A poll in key early voting states found strong support among voters in early primary and caucus states for curbing federal involvement in marijuana laws.
According to The Hill, 67 percent of New Hampshire Republican voters and 64 percent of Iowa Republican voters want relaxed federal enforcement of marijuana laws.
The changing opinions within the Republican Party on drugs is a dramatic change from when Ronald Reagan declared a war on drugs.
Federal law — and Department of Justice policy — still prohibits marijuana use. In states where marijuana has been legalized for recreational use, dispensaries still face the threat of federal drug raids and problems with securing bank accounts for business revenue.
“Politicians running to become our next president should take note of just how uniformly voters in these key states want to end federal marijuana prohibition,” Tom Angell, chairman of Marijuana Majority, said in a press release.
Marijuana Majority commissioned the poll.
Support for a federalist approach on marijuana laws is weakest among Republicans. In Iowa, 70 percent of independents support a state decision, and 80 percent of Democrats. In New Hampshire, 76 percent of independents support it, and 77 percent of Democrats.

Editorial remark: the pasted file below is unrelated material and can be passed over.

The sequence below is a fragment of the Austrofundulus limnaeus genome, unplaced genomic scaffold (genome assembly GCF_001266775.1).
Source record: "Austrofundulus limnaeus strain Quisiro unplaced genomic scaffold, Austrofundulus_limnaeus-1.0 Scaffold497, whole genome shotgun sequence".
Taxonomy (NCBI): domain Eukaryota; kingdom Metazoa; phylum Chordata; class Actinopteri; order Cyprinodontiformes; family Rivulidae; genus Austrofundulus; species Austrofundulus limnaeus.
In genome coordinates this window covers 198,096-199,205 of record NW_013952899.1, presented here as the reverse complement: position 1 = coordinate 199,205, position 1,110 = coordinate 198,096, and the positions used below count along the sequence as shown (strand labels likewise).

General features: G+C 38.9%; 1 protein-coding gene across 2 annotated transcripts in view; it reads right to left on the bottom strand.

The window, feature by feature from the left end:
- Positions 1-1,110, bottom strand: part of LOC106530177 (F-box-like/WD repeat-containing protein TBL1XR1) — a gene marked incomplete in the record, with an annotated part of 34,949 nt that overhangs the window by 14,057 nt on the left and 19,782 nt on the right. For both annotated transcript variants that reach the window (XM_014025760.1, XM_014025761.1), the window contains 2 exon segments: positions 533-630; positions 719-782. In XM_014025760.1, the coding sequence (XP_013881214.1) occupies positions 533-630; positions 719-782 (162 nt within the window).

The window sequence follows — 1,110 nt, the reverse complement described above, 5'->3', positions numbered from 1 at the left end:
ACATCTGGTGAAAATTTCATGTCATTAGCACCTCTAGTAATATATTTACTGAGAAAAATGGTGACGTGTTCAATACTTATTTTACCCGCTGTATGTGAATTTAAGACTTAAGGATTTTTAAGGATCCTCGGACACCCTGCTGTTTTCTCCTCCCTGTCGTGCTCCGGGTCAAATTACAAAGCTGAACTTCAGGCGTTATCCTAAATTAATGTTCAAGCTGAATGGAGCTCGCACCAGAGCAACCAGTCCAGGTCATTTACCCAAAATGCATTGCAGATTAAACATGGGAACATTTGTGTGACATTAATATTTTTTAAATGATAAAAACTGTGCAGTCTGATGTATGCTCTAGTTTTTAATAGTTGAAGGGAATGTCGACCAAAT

Millennials, however, aren’t the strongest registered voters who support a federalist approach. In New Hampshire, only 66 percent supported states carrying out marijuana laws without federal interference, lower than any other age group. In Iowa, only 68 percent supported it, only beating out those older than 65, of which 65 percent supported it.
A few Republican candidates explicitly oppose state legalizations and have said they would enforce federal drug laws. Sen. Marco Rubio staunchly opposes legalization, as does New Jersey Gov. Chris Christie.
If Republicans shift their tone to a federalist approach and control federal enforcement, they could appeal to a broader voter base.
Public Policy Polling conducted the poll from Aug. 7 to Aug. 9 with 1,500 Iowa registered voters and 841 New Hampshire voters.